A 30-year-old Ed Crenshaw faced a tough decision seven years into his Publix career: Should he stay or leave to join his father’s food brokerage firm? He sought the counsel of his grandfather, Publix Super Markets founder George Jenkins.
“He implied I should leave Publix,” Crenshaw, now 66, told members of the Leadership Lakeland Alumni Association Thursday afternoon at the Grasslands clubhouse. “He said, ‘You’ll make more money and you won’t work near as hard.’ To a 30-year-old that’s a pretty attractive deal … But I do believe that God had a hand in the decision that I made to stay at Publix even though I really didn’t know what the future held for me.”
What the future held included a 42-year career that culminated in the role as Publix CEO, a position from which he retired in April. He remains chairman of the board, which brings him to Publix’ Lakeland headquarters a day or two each week.
Crenshaw’s decision illustrates what he called the 1-3-5 rule, he said during a talk that might have been titled “Publix … where working is a pleasure.”
Here’s how he described the 1-3-5 rule: “If you stay there for one year, I believe you’ll be there for three years. And if you stay at Publix three years, I bet you’re gonna be there five years. And if you stay at Publix five years — we’ve got ya!”
At five years, he said, employees receive a benefits statement that shows how much stock they own. They realize it’s not a huge stake yet, he said, “but the thing that strikes people is they say, ‘Publix has given me this stock in this company that I have come to love in five years. I wonder what it will be in 10 years or 15 years or 42 years’ — and they get it.”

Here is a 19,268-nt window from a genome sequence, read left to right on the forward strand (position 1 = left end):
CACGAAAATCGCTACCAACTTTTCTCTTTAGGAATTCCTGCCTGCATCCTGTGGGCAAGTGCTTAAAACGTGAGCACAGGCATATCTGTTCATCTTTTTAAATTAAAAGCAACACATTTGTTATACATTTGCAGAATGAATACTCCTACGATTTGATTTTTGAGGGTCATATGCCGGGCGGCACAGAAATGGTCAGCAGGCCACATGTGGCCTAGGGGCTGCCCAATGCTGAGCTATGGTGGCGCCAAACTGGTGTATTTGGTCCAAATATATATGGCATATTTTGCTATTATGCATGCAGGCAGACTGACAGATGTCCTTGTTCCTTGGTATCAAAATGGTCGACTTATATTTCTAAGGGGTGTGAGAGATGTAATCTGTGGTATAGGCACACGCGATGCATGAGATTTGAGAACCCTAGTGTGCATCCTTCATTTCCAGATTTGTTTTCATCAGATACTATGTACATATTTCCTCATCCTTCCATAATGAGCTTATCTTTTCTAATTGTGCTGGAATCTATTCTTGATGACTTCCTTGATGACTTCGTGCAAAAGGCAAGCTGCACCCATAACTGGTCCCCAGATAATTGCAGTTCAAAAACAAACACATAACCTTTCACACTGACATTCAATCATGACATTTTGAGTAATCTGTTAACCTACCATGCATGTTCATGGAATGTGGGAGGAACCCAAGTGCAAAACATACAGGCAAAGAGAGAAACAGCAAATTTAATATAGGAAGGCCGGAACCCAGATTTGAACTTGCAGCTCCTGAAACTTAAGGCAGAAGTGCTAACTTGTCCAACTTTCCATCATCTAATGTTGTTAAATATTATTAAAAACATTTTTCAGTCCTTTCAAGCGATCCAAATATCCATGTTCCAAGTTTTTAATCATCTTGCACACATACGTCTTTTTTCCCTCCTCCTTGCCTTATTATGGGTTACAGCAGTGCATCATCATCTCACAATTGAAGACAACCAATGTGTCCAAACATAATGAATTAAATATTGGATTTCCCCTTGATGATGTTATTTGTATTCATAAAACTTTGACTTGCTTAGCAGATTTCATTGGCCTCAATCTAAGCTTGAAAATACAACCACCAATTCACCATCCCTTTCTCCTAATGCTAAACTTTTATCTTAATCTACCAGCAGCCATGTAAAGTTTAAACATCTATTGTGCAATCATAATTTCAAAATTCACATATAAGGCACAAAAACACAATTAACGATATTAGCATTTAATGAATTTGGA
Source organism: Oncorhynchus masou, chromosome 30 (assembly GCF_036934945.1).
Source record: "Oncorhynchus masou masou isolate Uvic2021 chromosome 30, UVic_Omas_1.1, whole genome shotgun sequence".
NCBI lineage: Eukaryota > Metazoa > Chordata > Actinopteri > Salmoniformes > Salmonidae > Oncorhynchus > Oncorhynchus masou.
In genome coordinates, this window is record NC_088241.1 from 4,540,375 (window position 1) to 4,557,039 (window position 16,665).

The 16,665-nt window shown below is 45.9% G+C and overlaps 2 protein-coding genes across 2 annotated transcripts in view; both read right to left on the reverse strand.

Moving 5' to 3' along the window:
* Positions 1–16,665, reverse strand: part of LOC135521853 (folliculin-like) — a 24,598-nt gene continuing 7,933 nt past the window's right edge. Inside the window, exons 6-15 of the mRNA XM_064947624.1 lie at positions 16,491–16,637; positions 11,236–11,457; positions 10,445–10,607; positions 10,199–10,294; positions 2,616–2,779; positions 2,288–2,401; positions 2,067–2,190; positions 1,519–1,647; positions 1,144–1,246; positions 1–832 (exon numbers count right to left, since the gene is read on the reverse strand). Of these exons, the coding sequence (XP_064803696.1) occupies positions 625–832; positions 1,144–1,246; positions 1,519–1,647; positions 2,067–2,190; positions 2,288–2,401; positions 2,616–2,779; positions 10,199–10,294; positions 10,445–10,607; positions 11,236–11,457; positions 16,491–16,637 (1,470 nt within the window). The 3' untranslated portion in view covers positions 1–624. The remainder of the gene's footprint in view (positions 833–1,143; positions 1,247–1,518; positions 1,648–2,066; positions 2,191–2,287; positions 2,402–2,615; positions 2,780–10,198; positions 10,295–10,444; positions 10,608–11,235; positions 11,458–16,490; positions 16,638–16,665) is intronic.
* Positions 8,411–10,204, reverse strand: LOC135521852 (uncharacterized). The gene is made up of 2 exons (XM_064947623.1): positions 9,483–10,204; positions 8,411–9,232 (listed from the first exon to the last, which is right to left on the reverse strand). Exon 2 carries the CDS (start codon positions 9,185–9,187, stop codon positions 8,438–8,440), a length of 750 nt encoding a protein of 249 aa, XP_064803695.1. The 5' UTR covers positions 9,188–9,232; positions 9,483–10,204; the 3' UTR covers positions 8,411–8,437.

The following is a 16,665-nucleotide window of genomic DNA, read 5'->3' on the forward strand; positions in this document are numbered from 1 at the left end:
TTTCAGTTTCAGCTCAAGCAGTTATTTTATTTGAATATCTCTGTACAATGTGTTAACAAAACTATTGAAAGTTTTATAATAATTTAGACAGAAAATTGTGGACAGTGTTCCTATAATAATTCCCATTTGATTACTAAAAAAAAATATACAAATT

Some other quotes from Crenshaw’s talk:
People ask me all the time, ‘How do you get people to be so nice? How do you get them to be so productive? How do you get them up early in the morning and work late at night?’ It’s easy. When people have ownership of something, they do what it takes to improve the value of that ownership. It truly does make a difference.
About his early career:
I never managed a Publix store. I only managed a Food World store (Food World was a discount chain owned by Publix in the 1970s and 80s) — a little piece of trivia that people don’t know. I was told to report to Lake Miriam at 7 o’clock in the morning, and my schedule had me working until 11 o’clock that night. That was one of only two stores that stayed open until 11. What I didn’t realize is I was on the fast track, so I had to be back there at 3 o’clock the next morning to open the store!
About Todd Jones, his successor as CEO:
He is truly a product of the Publix culture. He started out bagging groceries at 15 years old. He came from a very poor family. He had to work to support his family. He did not have the opportunity to go to college and get a formal education. … He went to work every day to learn something new. I’ve heard Barney (Barnett, Publix’ vice chair) say he probably knows more about our business than any one individual in our company because he has done every one of those jobs. He’s constantly working to develop others because others worked to develop him.
People asked me frequently, ‘Ed why did you retire?’ … It’s an easy answer: Because I have ownership in this company, and believe it or not, I think the company is better off with the changes that we have made.
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